Occidental’s profit nearly triples; BP’s more than doubles


Higher crude prices are again pumping up profits of major oil companies worldwide.

Occidental Petroleum Corp. nearly tripled its net income compared with a year earlier, with $1.1 billion, or $1.32 a share, in the first quarter of 2010, the Westwood company said Thursday. The announcement came during a week in which most of the giants of oil and gas reported sharp increases in quarterly earnings.

Exxon Mobil Corp., the world’s biggest integrated oil company, reported a 38% gain in first-quarter net earnings, with $6.3 billion, or $1.33 a share. Royal Dutch Shell’s net income grew 57% to $5.48 billion. But it was London-based BP, with quarterly profits that rose to $6.1 billion from $2.6 billion a year earlier, that was the lightning rod for ire over huge earnings in the midst of a deadly and growing disaster.

Eleven workers were missing and presumed dead after a BP oil platform built by Transocean Ltd. exploded and sank last week in the Gulf of Mexico. A resulting oil spill five times as large as BP originally suspected was classified as an incident of national significance Thursday by Homeland Security Secretary Janet Napolitano.

Tyson Slocum, director of Public Citizen’s Energy Program, called it an example of what happens “when you let the oil industry run things on the cheap.”

“The issue with BP is that they were failing to reinvest adequate money into energy infrastructure assets and employee safety measures. They claim the cost is too high,” Slocum said. “They’re posting huge profits. There’s no excuse.”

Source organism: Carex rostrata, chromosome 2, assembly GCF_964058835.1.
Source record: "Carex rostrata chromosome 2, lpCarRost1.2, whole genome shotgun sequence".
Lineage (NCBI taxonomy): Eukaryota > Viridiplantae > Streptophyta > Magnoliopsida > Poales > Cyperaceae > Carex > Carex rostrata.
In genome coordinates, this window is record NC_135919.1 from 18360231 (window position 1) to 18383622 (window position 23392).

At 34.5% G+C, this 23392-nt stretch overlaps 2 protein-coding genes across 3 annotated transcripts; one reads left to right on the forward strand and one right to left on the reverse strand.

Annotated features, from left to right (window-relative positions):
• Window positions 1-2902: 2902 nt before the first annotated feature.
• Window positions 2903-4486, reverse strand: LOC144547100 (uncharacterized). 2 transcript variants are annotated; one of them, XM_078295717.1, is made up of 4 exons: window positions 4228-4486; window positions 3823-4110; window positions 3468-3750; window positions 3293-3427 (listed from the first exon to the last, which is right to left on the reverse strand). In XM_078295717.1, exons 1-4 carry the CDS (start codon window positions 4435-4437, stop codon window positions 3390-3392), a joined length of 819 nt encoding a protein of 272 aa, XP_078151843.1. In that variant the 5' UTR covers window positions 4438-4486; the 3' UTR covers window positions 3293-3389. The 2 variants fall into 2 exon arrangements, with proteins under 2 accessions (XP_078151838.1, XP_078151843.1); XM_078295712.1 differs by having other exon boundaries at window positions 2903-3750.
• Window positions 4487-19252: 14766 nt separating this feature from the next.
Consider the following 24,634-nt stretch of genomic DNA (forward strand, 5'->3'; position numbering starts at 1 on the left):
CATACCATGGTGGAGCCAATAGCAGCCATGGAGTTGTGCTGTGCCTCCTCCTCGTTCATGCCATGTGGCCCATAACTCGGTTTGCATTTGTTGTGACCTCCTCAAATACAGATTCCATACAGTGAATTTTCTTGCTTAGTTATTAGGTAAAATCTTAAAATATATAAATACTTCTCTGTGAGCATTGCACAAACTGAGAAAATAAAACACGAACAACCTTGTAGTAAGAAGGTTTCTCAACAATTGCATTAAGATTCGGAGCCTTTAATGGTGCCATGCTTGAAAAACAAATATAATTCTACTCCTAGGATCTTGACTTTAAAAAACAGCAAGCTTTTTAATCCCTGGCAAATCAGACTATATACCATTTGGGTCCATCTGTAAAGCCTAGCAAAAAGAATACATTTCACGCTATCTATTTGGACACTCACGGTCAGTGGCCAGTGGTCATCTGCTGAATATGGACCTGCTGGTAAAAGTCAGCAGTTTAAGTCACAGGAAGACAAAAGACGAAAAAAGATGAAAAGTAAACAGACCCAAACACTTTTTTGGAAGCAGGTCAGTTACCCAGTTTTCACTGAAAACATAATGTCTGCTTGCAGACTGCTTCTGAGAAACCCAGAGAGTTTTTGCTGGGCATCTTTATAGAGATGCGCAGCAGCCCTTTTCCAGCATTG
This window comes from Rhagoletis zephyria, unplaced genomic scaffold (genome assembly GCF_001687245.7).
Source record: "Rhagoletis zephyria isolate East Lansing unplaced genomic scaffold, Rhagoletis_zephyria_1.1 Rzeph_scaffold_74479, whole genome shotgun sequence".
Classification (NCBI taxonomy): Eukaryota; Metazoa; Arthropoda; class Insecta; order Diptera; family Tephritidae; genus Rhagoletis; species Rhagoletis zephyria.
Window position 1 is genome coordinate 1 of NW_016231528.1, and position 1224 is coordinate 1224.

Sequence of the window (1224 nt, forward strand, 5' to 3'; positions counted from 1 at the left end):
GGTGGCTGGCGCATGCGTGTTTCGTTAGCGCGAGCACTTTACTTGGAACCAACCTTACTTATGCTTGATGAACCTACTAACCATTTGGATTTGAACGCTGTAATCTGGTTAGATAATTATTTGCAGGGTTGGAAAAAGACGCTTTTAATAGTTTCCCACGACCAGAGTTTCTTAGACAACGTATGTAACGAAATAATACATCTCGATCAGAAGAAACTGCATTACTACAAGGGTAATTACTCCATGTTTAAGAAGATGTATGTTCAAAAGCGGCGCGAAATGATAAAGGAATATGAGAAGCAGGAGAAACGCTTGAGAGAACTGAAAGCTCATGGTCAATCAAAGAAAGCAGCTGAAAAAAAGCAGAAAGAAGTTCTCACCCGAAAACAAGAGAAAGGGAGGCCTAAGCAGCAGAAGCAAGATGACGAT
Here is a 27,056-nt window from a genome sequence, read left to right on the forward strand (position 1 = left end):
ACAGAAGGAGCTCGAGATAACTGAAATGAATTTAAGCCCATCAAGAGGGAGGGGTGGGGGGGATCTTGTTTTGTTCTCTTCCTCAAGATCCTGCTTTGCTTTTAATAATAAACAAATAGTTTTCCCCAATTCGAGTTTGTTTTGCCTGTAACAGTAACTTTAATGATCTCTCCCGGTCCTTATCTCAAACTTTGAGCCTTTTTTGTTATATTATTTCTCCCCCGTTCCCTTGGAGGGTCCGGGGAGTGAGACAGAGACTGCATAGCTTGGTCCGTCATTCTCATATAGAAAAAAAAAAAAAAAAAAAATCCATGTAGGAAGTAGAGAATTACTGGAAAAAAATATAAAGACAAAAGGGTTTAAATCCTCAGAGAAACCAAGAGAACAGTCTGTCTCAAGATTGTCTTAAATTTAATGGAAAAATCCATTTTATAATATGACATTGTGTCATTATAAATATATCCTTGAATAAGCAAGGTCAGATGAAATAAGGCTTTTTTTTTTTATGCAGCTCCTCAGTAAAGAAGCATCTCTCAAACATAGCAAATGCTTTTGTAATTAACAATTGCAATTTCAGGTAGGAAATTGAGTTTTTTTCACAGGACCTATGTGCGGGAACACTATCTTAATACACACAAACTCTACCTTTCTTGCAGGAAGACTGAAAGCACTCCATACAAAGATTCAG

BP Chief Executive Tony Hayward told shareholders April 15 that the company had worked hard to improve its safety record. On Thursday, Hayward said BP was doing all it could to contain the spill.

“Our action plan is safety-focused, multi-layered and has the full resources of the BP Group behind it,” he said.

Rep. Edward J. Markey (D-Mass.), chairman of the House Select Committee for Energy Independence and Global Warming, called on the heads of the nation’s five biggest oil companies to appear before his panel. Markey noted that gasoline and oil prices were continuing to rise “even as American families and businesses are beginning to recover from a recession. And driving season hasn’t even yet begun.”

Even with greatly improved oil earnings, Wall Street had been expecting better.

Exxon Mobil’s earnings were 8 cents short of the $1.41 a share expected by analysts polled by Thomsen Reuters, drawn down by weakness in its refinery operations. Occidental’s net profit was short of the expected $1.36 a share.

Ray R. Irani, Occidental’s chairman and chief executive, focused on the much better business climate provided by sharply higher oil prices compared with last year.

“We continue to see progressive growth in Occidental’s quarterly net income into 2010,” Irani said, later adding that the performance “reflects strengthening of worldwide product prices and higher volumes.”

Occidental said it got $71.88 a barrel for its oil in the first quarter, up from $39.29 a barrel in the first quarter of 2009.

Occidental’s performance was quite good, said Fadel Gheit, managing director of oil and gas research for Oppenheimer & Co.

On Gheit’s list of the industry’s most important attributes, Occidental ranks near the top in such things as production costs per barrel. With 73% of its reserves in oil rather than natural gas, higher than most in the industry, Occidental is better positioned to take advantage of oil-price increases, he said.

Phil Weiss, a senior energy analyst for Argus Research, said Occidental could compete against much bigger oil companies.

“They are able to do business and negotiate deals on the kind of major projects that other companies of similar size cannot,” Weiss said.

Occidental reported a profit of $1.1 billion, or $1.32 per diluted share, in the first quarter, up from $371 million, or 45 cents, a year earlier. The company also reported a sales increase of more than 55% to $4.77 billion, compared with $3.07 billion a year earlier. Production of oil and natural gas rose to the equivalent of 743,000 barrels from 713,000 in the year-earlier quarter.

The one weak spot came in chemicals, where earnings fell to $30 million from $169 million. The company said this reflected “continued weakness in the domestic market, particularly in the housing and construction sectors.”